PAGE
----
Shakespeare's Shitstorm Review
“The storm only comes to teach you how to skillfully sail your ship.”
― Matshona Dhliwayo
This bold and controversial film recently premiered at the Fantasia Film Festival (held entirely online due to Covid). Based on William Shakespeare's play, The Tempest, this was an unorthodox adaptation of the play, however, as the bard himself put it, "love is not love that alters when it alteration finds or bends with the remover to remove". Although altered from the original vision of the play, I found this a powerful, insightful, hilarious and altogether over the top film to be delightfully uncouth, disturbing and at times plain fowl (yes, that is intentional). Anyone who has read the Tempest can see how true to the story this film stayed while being undeniably a Troma film. The main story and characters were masterfully included. I really loved the characters of Prospero, Caliban and Big Al especially, played by Lloyd Kaufman, Monique Dupree and Abraham Sparrow, respectively.
I found one of the opening scenes jarring but other than that I truly enjoyed watching this movie in all of it's comedy, disgusting bodily fluids and schlocky horror elements.
The abundance and excesses portrayed in Prospero's Retreat were really fun scenes, that offset some of the more gross visceral scenes, of a literal shitstorm that played out before us.
It wouldn't be a Troma movie without a great underlying message and some pointed commentary on the current trends of humanity, including activism, cancel culture, big pharma and the hypocrisy that surrounds all of those things when taken to the extreme. This was well integrated into this film and despite some interesting divergence of continuity in the beginning of the film, the end result felt really polished, well put together, entertaining and captivating.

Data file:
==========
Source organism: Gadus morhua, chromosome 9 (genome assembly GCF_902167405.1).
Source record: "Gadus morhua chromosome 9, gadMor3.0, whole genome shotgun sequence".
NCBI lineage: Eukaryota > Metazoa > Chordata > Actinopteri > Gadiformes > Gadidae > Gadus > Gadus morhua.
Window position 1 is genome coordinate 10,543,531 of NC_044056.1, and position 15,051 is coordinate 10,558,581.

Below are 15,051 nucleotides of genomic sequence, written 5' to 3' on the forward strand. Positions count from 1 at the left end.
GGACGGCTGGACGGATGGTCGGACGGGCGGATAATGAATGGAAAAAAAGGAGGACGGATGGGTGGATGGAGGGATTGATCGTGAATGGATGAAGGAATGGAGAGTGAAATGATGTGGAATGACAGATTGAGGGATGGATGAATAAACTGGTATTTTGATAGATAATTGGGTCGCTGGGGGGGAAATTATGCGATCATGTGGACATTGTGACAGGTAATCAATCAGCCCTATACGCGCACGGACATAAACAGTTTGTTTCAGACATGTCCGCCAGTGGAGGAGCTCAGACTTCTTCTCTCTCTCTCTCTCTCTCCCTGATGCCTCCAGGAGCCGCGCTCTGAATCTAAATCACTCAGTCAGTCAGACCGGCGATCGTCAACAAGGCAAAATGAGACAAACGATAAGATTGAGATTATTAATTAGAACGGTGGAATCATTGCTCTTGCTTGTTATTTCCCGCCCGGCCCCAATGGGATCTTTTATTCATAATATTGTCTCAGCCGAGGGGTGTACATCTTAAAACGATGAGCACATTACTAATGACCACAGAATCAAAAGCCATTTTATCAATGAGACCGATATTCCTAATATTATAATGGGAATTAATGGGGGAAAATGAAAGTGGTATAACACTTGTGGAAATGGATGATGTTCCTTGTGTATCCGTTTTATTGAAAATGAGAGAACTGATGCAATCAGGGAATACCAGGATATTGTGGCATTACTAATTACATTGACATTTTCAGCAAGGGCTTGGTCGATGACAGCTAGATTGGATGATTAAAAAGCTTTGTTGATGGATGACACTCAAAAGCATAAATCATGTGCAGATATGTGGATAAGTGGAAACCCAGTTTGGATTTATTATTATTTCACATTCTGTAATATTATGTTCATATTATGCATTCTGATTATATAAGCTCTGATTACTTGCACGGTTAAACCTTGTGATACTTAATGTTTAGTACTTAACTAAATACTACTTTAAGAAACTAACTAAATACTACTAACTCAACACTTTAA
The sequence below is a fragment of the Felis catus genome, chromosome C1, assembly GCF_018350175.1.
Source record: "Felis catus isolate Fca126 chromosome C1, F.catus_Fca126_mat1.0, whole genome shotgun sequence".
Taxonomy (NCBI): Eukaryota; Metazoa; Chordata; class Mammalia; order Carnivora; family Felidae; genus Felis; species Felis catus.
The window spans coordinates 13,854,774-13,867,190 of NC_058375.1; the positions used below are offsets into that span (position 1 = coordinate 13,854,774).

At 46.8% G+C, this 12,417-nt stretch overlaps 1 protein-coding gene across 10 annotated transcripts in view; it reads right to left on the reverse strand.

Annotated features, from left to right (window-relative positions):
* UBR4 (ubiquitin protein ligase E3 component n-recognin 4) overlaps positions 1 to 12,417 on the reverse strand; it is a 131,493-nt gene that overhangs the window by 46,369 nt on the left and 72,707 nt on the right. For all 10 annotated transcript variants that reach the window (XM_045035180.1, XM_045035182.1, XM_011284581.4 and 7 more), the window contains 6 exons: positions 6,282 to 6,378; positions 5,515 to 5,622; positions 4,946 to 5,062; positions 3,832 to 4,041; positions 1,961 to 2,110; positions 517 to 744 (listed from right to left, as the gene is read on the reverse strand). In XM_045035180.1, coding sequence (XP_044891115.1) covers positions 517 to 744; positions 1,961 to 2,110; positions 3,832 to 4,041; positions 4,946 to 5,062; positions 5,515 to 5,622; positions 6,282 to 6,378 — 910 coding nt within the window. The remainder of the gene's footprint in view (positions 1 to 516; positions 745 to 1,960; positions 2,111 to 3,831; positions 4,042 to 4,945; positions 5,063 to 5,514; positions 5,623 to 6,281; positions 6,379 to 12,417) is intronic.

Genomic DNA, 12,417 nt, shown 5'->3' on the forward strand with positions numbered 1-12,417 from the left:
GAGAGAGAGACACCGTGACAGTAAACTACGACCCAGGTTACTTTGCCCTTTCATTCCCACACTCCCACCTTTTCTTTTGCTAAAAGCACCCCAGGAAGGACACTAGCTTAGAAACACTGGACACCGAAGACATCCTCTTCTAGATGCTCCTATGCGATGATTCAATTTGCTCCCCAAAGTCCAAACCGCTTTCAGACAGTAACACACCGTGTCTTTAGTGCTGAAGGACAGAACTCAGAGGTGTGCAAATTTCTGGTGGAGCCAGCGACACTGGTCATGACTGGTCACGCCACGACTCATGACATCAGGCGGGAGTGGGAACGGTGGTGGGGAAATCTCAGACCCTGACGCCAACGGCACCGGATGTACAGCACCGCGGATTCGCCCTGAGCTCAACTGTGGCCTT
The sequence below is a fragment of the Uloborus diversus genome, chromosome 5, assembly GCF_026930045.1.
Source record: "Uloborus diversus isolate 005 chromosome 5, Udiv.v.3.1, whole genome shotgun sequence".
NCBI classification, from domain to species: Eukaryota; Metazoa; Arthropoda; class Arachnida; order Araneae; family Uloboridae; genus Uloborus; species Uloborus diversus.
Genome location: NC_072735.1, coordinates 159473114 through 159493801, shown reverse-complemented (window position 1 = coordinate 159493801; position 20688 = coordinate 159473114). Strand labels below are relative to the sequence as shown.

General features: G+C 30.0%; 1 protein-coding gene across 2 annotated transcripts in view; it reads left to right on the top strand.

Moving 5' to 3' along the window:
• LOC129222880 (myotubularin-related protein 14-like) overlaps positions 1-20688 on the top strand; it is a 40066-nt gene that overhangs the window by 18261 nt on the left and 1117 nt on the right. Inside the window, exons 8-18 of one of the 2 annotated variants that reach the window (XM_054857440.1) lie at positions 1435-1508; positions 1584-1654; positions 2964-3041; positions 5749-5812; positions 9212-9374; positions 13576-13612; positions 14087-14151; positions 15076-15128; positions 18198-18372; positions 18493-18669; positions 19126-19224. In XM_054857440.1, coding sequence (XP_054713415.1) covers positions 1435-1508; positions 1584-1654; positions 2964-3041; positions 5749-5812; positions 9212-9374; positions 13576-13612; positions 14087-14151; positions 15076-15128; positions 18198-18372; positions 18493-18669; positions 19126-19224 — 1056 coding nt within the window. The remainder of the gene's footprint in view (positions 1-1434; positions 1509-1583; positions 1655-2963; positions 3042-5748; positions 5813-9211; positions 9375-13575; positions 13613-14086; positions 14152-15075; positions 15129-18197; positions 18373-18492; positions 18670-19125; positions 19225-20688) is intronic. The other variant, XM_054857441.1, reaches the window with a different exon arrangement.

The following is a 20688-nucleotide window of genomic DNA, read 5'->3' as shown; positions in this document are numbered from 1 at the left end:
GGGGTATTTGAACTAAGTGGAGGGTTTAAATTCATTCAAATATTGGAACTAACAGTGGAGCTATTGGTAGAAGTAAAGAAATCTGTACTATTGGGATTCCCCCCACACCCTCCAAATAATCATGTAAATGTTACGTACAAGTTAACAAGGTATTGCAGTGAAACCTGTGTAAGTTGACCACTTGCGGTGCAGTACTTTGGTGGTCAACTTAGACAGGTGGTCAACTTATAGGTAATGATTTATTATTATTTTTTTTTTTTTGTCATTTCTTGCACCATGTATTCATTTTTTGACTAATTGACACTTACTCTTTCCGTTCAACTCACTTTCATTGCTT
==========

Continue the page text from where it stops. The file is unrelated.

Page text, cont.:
On a personal level, it was so fun to see all the appearances of people I know and care about, which made it feel like a reunion of sorts, and I have a well-documented and long-standing love for Debbie Rochon so of course I was so happy to see her on screen as well. This was an ambitious project that turned out to be one of my favorite additions to the catalog of Troma films and probably my favorite adaptation of Shakespeare yet! If you get a chance to watch it, definitely check it out.
One last word. Troma films are not for everyone, but they have their place. They are as much art as any other film and I really enjoy seeing all the hard work, dedication and love that goes into bringing the visions to life. They are facing struggles with censorship and the films being deemed a violation of community standards. We can't let mainstream media dull our experiences. Although YouTube has removed all the Troma movies that were long available for free on that platform, please continue to support independent artists and filmmakers. If you want to enjoy an ever growing library of Troma content, check out watch.troma.com and subscribe to help keep independent media alive.